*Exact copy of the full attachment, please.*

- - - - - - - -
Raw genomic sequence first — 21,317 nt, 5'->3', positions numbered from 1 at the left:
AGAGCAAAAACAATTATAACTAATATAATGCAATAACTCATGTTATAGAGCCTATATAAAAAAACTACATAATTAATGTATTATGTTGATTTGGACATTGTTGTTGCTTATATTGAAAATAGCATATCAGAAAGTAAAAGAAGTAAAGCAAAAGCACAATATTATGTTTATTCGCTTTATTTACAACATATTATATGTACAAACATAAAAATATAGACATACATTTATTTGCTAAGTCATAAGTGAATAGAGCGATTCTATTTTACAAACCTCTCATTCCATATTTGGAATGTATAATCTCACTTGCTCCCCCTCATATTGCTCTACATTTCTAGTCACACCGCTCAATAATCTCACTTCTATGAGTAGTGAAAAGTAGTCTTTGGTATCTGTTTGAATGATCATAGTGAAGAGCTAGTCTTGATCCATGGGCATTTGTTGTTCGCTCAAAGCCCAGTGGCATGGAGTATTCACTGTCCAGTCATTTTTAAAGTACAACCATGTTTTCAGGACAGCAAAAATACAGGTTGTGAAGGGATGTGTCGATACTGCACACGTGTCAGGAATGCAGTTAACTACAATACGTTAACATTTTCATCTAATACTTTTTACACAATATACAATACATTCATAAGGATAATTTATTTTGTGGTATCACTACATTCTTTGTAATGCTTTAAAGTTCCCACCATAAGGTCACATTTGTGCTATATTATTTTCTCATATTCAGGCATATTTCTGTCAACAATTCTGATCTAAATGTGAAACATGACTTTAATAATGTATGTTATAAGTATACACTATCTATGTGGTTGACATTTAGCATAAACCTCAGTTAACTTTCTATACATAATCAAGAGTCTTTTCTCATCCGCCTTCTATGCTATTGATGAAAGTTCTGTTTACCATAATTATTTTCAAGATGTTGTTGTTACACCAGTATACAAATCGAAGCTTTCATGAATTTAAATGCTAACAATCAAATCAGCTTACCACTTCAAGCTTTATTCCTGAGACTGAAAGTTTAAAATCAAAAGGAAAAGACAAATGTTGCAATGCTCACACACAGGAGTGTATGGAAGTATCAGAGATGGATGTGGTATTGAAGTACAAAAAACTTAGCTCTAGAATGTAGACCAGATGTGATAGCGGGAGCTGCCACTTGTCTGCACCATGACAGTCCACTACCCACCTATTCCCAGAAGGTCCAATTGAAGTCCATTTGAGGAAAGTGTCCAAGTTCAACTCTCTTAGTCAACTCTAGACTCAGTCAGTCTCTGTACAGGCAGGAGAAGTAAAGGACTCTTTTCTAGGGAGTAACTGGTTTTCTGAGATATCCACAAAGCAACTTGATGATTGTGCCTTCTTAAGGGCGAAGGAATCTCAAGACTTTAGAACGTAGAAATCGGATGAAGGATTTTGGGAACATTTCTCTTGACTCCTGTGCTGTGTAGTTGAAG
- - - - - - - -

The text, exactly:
Raw genomic sequence first — 21,317 nt, 5'->3', positions numbered from 1 at the left:
AGAGCAAAAACAATTATAACTAATATAATGCAATAACTCATGTTATAGAGCCTATATAAAAAAACTACATAATTAATGTATTATGTTGATTTGGACATTGTTGTTGCTTATATTGAAAATAGCATATCAGAAAGTAAAAGAAGTAAAGCAAAAGCACAATATTATGTTTATTCGCTTTATTTACAACATATTATATGTACAAACATAAAAATATAGACATACATTTATTTGCTAAGTCATAAGTGAATAGAGCGATTCTATTTTACAAACCTCTCATTCCATATTTGGAATGTATAATCTCACTTGCTCCCCCTCATATTGCTCTACATTTCTAGTCACACCGCTCAATAATCTCACTTCTATGAGTAGTGAAAAGTAGTCTTTGGTATCTGTTTGAATGATCATAGTGAAGAGCTAGTCTTGATCCATGGGCATTTGTTGTTCGCTCAAAGCCCAGTGGCATGGAGTATTCACTGTCCAGTCATTTTTAAAGTACAACCATGTTTTCAGGACAGCAAAAATACAGGTTGTGAAGGGATGTGTCGATACTGCACACGTGTCAGGAATGCAGTTAACTACAATACGTTAACATTTTCATCTAATACTTTTTACACAATATACAATACATTCATAAGGATAATTTATTTTGTGGTATCACTACATTCTTTGTAATGCTTTAAAGTTCCCACCATAAGGTCACATTTGTGCTATATTATTTTCTCATATTCAGGCATATTTCTGTCAACAATTCTGATCTAAATGTGAAACATGACTTTAATAATGTATGTTATAAGTATACACTATCTATGTGGTTGACATTTAGCATAAACCTCAGTTAACTTTCTATACATAATCAAGAGTCTTTTCTCATCCGCCTTCTATGCTATTGATGAAAGTTCTGTTTACCATAATTATTTTCAAGATGTTGTTGTTACACCAGTATACAAATCGAAGCTTTCATGAATTTAAATGCTAACAATCAAATCAGCTTACCACTTCAAGCTTTATTCCTGAGACTGAAAGTTTAAAATCAAAAGGAAAAGACAAATGTTGCAATGCTCACACACAGGAGTGTATGGAAGTATCAGAGATGGATGTGGTATTGAAGTACAAAAAACTTAGCTCTAGAATGTAGACCAGATGTGATAGCGGGAGCTGCCACTTGTCTGCACCATGACAGTCCACTACCCACCTATTCCCAGAAGGTCCAATTGAAGTCCATTTGAGGAAAGTGTCCAAGTTCAACTCTCTTAGTCAACTCTAGACTCAGTCAGTCTCTGTACAGGCAGGAGAAGTAAAGGACTCTTTTCTAGGGAGTAACTGGTTTTCTGAGATATCCACAAAGCAACTTGATGATTGTGCCTTCTTAAGGGCGAAGGAATCTCAAGACTTTAGAACGTAGAAATCGGATGAAGGATTTTGGGAACATTTCTCTTGACTCCTGTGCTGTGTAGTTGAAG